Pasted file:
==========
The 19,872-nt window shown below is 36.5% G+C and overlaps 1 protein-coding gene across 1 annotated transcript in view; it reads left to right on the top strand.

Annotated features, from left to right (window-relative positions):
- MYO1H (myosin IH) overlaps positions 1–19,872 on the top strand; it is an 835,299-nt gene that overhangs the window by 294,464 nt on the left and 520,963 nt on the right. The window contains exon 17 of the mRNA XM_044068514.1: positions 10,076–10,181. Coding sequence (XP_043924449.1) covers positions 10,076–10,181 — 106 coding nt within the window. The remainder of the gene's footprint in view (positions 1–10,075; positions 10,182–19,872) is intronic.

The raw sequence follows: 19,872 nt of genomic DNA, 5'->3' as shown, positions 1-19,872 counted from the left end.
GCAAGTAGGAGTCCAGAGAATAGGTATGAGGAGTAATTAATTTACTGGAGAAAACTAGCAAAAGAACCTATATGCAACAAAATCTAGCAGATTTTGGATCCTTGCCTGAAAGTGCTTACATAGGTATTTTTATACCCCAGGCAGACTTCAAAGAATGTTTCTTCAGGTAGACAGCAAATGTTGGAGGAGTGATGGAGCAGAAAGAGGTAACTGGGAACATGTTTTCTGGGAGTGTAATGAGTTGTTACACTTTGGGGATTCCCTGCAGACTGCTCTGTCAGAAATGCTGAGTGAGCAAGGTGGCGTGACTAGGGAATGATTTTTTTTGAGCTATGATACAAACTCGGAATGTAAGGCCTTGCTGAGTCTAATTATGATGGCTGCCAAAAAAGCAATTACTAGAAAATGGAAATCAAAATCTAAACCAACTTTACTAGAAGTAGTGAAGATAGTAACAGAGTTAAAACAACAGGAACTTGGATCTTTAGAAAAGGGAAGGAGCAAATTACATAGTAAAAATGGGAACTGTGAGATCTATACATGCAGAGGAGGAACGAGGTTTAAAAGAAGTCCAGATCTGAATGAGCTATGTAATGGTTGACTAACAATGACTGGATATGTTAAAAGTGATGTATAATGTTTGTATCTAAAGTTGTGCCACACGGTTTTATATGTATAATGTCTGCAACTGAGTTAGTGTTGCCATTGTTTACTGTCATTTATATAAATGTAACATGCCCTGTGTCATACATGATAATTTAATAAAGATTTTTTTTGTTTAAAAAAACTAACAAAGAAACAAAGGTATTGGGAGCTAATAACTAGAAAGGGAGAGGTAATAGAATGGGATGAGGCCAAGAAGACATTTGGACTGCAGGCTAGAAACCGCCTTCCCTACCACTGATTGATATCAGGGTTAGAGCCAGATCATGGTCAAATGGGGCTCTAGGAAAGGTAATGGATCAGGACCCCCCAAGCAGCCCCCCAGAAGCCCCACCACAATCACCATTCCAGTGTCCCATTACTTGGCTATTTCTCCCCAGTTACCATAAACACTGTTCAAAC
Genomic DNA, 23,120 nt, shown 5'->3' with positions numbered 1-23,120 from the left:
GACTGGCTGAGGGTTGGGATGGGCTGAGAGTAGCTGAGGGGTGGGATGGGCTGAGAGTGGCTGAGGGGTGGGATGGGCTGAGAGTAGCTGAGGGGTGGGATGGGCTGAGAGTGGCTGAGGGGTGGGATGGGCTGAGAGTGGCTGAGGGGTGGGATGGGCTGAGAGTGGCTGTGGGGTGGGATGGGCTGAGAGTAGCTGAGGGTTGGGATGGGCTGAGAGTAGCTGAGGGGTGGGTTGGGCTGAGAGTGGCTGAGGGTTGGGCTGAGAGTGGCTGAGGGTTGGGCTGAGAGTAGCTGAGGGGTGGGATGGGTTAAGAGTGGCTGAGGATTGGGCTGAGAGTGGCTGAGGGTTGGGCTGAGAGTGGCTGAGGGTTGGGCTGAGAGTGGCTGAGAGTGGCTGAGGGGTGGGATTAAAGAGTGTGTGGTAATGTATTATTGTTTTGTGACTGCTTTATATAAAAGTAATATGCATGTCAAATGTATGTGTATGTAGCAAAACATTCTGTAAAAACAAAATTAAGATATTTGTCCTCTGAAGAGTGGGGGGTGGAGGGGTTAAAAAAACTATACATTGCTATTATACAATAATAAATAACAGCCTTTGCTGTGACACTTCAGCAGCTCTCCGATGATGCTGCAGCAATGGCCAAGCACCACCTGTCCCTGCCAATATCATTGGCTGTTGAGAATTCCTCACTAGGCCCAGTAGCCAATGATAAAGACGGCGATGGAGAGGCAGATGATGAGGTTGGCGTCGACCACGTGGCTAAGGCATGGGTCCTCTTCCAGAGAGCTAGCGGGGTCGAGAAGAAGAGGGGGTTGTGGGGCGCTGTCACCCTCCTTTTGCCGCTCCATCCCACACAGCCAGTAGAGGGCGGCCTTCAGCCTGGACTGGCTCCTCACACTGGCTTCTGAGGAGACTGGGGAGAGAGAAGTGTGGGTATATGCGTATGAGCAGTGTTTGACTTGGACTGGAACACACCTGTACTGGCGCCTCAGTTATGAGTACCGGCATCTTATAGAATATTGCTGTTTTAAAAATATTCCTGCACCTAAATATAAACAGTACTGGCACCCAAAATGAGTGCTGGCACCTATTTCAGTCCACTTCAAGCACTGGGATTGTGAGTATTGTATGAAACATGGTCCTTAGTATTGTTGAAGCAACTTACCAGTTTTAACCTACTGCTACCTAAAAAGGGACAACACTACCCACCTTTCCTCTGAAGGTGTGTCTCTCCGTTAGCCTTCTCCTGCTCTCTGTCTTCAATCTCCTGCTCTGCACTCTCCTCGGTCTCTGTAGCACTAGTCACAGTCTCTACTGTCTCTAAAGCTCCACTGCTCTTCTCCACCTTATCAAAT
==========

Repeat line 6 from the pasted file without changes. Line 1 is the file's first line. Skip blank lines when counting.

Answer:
Genomic DNA, 23,120 nt, shown 5'->3' with positions numbered 1-23,120 from the left: